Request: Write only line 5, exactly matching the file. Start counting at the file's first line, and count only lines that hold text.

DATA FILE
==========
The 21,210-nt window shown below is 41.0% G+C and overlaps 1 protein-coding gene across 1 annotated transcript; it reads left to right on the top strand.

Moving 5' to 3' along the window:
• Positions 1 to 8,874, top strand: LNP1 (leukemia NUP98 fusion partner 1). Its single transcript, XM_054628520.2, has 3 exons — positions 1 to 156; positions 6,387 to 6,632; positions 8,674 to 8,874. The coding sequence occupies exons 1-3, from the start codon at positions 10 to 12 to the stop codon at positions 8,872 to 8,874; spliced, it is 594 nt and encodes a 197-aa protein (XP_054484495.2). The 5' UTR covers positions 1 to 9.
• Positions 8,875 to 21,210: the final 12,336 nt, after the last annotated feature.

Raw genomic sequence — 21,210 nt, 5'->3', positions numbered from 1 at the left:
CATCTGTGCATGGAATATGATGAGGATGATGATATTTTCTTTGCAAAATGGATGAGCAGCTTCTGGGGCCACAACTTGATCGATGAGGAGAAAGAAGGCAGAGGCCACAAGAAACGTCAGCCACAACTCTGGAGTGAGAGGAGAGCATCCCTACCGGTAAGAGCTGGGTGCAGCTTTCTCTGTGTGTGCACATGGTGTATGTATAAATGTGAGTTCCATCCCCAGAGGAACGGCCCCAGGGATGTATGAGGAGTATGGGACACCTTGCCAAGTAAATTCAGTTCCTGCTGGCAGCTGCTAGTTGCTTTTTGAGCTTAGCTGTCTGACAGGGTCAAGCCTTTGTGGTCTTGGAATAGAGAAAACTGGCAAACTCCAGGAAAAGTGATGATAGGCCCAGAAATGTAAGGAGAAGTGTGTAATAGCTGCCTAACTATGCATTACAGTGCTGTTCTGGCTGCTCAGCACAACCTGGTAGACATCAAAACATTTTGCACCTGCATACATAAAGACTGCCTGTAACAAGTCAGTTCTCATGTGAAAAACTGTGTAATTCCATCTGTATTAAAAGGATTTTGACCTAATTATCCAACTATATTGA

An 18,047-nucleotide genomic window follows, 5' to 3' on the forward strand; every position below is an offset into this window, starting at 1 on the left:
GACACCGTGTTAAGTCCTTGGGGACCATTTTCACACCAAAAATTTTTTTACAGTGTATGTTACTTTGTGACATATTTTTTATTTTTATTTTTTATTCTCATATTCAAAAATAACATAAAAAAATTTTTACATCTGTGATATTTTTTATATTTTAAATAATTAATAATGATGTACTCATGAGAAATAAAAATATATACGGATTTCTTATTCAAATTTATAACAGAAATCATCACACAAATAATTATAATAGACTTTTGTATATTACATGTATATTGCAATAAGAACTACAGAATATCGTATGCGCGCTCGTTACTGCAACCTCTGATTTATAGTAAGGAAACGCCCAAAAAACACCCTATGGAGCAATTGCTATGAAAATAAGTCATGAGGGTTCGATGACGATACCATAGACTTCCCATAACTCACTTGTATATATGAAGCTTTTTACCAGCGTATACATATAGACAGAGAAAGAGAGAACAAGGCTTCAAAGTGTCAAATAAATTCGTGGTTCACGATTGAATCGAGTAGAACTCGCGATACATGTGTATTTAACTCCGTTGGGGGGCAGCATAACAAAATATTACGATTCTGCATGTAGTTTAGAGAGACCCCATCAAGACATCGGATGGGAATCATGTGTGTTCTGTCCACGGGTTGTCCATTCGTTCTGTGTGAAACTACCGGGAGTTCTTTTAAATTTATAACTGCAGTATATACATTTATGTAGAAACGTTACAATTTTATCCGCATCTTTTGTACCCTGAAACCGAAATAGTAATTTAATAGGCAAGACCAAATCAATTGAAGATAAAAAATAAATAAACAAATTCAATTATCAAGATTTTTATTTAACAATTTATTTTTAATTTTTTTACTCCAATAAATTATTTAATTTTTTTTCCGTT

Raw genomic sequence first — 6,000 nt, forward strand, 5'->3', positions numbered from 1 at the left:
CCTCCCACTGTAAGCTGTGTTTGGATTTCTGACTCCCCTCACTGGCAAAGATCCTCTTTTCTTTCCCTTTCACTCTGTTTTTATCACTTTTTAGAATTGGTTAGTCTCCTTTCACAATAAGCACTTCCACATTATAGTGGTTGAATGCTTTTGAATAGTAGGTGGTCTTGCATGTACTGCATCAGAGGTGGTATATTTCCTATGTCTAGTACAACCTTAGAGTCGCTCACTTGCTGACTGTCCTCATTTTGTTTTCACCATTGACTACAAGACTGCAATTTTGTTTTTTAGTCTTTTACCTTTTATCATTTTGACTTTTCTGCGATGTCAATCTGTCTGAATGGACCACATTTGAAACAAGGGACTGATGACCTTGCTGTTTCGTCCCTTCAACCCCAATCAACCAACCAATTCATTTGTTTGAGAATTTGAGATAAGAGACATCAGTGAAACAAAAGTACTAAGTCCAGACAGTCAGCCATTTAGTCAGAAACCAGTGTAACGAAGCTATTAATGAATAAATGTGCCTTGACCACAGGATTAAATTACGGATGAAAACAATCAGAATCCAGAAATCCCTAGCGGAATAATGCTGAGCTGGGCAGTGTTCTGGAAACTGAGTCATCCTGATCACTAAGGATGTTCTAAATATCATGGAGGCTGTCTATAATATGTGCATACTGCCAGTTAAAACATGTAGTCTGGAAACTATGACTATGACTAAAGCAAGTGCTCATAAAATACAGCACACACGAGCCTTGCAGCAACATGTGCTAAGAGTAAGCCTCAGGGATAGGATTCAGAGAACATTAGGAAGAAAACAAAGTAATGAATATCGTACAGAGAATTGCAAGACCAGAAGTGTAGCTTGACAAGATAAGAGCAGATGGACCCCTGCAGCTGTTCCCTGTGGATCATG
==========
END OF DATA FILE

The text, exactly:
Raw genomic sequence — 21,210 nt, 5'->3', positions numbered from 1 at the left: